Listen and subscribe to our podcast from your mobile device: Via Apple Podcasts | Via RadioPublic | Via StitcherRepublican lawyers and lawmakers are working together to install conservative judges at a rate not seen in decades. The result could be a federal judiciary that is as partisan and polarized as Congress itself.
• Do you feel more boyish or girlish? • Do you think girls should be allowed in the Boy Scouts? • Do you think girls and boys need their own spaces? • Do you think the terms “boyish” and “girlish” are good terms? • Do you feel like assumptions are made about you based on those terms, and assumptions about the types of activities you want to do? • Do you think boys should be allowed in the Girl Scouts? • Things that boys could learn at Girl Scouts.
• Today’s show is the second of two parts about civilian casualties in Iraq. If you missed Part 1, you can find it here. • The investigation by Ms. Khan and Anand Gopal, the focus of this week’s Times Magazine, concludes that one in five strikes in the U.S.-led campaign results in civilian death, a rate more than 31 times higher than acknowledged. Tune in, and tell us what you think. Email us at firstname.lastname@example.org. Tweet me at @mikiebarb.
Muck Rack makes it simple to find people, tweets, or articles that mention any name, keyword, company, hashtag etc. We've compiled this guide to help you make the most of your search.
Selecting a term
Start searching tweets, articles from media outlets, articles mentioned in tweets, journalists'
names, titles and bios with some suggested searches:
Companies or Topics (e.g. iPhone, Microsoft)
Phrases (e.g. "cloud computing") — use quotes to keep the terms together
Twitter handles (e.g. @username) — returns those who have mentioned or replied to
Names (e.g. "David Pogue")
Hashtags (e.g. #sxsw, #london2012)
Bio details (e.g. vegan, Olympics, father)
Muck Rack's Advanced Search allows for many boolean operators.
Find results that mention multiple specified terms, use AND or
+. For example, ensure each result contains both Elon Musk and Mark Zuckerberg by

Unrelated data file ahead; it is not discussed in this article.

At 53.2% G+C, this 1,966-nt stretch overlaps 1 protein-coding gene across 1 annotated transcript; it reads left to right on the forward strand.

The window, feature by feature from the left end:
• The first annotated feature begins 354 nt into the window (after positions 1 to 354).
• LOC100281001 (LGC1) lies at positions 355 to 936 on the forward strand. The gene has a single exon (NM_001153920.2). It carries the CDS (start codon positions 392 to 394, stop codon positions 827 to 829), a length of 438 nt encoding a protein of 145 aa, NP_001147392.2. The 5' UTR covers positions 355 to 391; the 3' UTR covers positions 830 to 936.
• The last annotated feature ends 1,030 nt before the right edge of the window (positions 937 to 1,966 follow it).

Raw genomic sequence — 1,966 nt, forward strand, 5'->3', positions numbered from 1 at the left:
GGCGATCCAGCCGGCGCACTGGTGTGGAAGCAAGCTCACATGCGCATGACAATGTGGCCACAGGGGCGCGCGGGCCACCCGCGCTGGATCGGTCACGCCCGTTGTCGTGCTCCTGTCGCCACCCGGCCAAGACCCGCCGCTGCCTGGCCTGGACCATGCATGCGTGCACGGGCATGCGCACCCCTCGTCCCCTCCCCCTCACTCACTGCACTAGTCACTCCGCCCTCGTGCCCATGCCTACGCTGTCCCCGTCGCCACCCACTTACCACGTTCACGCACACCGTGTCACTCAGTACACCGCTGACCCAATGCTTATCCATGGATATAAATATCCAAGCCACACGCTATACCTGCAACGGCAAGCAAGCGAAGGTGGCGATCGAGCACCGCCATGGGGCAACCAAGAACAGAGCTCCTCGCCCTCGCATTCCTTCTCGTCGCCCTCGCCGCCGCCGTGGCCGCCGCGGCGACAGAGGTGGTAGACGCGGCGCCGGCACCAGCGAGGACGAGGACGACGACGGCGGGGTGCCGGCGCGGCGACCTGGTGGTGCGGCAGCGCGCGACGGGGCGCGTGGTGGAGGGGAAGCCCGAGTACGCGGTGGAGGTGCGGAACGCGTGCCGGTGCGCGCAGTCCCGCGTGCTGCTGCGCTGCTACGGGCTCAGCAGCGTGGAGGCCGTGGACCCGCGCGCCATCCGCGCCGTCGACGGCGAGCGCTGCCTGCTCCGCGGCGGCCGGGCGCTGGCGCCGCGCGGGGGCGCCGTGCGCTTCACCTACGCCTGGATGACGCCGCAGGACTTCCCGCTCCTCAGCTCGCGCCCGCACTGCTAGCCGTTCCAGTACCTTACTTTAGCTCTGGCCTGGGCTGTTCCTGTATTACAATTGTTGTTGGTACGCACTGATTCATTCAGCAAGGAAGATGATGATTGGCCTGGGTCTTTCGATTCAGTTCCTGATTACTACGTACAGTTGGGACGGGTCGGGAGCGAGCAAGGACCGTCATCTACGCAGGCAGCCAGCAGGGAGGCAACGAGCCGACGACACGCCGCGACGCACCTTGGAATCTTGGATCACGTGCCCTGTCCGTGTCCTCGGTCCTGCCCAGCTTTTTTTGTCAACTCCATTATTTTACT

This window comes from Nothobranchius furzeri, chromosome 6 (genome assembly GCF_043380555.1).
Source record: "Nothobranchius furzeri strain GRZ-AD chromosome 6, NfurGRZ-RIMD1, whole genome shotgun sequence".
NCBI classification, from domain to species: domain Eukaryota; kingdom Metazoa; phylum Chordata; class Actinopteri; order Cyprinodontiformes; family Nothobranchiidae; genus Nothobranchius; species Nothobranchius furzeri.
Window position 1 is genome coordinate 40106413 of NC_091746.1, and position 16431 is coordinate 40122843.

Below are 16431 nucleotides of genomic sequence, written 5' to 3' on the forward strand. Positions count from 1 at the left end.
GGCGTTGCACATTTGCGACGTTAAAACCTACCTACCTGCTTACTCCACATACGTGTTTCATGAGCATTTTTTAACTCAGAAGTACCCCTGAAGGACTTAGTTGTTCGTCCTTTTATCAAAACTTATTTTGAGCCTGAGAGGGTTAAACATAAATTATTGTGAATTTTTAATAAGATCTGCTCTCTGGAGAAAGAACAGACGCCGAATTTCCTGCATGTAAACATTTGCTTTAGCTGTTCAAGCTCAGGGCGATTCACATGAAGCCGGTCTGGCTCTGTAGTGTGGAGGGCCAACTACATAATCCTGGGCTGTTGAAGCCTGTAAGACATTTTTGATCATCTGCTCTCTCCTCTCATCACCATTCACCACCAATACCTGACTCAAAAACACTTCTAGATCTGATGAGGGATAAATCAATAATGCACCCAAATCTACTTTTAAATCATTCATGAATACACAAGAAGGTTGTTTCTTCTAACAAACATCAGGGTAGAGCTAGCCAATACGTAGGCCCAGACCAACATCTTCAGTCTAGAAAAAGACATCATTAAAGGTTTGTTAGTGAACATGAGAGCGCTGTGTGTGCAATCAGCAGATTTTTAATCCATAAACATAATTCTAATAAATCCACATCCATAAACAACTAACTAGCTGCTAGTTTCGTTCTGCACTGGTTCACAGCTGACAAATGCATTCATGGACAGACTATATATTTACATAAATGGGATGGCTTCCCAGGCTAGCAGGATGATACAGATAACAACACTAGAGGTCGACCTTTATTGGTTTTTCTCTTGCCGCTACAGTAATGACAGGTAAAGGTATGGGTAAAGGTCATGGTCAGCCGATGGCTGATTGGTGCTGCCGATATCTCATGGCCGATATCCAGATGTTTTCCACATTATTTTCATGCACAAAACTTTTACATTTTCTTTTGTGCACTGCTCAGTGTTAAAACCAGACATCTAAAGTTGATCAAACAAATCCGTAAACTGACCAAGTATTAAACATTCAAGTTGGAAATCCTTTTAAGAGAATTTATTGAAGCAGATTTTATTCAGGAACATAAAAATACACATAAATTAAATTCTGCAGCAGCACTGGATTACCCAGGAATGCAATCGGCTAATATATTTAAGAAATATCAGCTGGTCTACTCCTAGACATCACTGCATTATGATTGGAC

searching Musk AND Zuckerberg or Musk + Zuckerberg.
Use the operators OR or , to broaden your search when you'd like either of
multiple terms to appear in results. (This is the default behavior of our search when no operators
are used). For example, results will contain either cake or cookie by searching cake OR cookie or cake,cookie
Use NOT or - to subtract results from your search. For
example, searching Disney will yield results about the Walt Disney Company as well as Walt Disney
World Resort. To exclude mentions of Disney World, search for Disney -World or Disney
When using one of these operators with a phrase, enclose it in quotation marks. For example, you can
find results about smartphones excluding Apple's iPhone 4S by searching smartphone -"iPhone
Exact case matching or punctuation
If you're searching for a brand name or keyword that relies on specific punctuation marks or capitalization, you can
find results that match your exact query by adding matchcase: before the keyword you're searching for, like matchcase:E*TRADE .
Use parentheses to separate multiple
boolean phrases. For example, to find journalists talking about having fun in Disney World or
Disneyland, search for ("disney world" OR disneyland) AND fun.
An asterisk can be used to search for any variation of a root word truncated by the asterisk. For example, searching for admin* will return results for administrator, administration, administer, administered, etc.
A near operator is an AND operator where you can control the distance between the words. You can vary the distance the near operation uses by adding a forward slash and number (between 0-99) such as strawberries NEAR/10 "whipped cream", which means the strawberries must exist within 10 words of "whipped cream".